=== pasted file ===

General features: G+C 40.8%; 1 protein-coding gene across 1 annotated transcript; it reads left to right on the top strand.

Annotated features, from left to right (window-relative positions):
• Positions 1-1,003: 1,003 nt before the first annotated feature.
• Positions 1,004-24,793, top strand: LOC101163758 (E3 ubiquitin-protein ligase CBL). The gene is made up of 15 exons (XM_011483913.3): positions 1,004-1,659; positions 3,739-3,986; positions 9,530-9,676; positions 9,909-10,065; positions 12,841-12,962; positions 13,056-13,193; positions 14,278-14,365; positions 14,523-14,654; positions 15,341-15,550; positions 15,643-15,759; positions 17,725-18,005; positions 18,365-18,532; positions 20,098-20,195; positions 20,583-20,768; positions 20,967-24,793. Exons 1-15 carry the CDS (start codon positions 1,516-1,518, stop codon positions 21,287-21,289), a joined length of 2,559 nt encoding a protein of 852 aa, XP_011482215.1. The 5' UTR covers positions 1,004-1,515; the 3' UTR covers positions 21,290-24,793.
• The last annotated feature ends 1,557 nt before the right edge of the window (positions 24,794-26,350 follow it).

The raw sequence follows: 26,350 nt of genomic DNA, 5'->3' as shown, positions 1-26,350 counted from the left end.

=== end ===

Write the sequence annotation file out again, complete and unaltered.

General features: G+C 40.8%; 1 protein-coding gene across 1 annotated transcript; it reads left to right on the top strand.

Annotated features, from left to right (window-relative positions):
• Positions 1-1,003: 1,003 nt before the first annotated feature.
• Positions 1,004-24,793, top strand: LOC101163758 (E3 ubiquitin-protein ligase CBL). The gene is made up of 15 exons (XM_011483913.3): positions 1,004-1,659; positions 3,739-3,986; positions 9,530-9,676; positions 9,909-10,065; positions 12,841-12,962; positions 13,056-13,193; positions 14,278-14,365; positions 14,523-14,654; positions 15,341-15,550; positions 15,643-15,759; positions 17,725-18,005; positions 18,365-18,532; positions 20,098-20,195; positions 20,583-20,768; positions 20,967-24,793. Exons 1-15 carry the CDS (start codon positions 1,516-1,518, stop codon positions 21,287-21,289), a joined length of 2,559 nt encoding a protein of 852 aa, XP_011482215.1. The 5' UTR covers positions 1,004-1,515; the 3' UTR covers positions 21,290-24,793.
• The last annotated feature ends 1,557 nt before the right edge of the window (positions 24,794-26,350 follow it).

The raw sequence follows: 26,350 nt of genomic DNA, 5'->3' as shown, positions 1-26,350 counted from the left end.